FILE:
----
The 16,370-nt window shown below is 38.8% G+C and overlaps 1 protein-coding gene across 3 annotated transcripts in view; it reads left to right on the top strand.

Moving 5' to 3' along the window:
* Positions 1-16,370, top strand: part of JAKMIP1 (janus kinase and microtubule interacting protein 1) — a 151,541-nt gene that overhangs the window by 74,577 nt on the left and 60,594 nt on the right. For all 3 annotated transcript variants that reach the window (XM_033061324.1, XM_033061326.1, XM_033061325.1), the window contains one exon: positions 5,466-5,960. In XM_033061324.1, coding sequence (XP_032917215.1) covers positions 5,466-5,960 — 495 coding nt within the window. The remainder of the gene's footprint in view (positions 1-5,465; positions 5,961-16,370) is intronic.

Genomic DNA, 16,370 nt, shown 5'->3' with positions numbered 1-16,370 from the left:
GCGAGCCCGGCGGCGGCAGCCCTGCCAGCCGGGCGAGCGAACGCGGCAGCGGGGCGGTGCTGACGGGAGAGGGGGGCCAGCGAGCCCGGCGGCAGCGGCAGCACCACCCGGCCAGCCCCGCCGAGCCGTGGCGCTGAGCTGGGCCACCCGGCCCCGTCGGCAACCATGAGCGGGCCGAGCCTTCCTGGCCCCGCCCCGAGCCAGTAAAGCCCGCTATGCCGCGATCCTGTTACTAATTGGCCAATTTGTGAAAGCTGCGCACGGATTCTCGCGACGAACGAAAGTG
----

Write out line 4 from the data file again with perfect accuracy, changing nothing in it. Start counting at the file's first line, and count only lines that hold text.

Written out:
Genomic DNA, 16,370 nt, shown 5'->3' with positions numbered 1-16,370 from the left: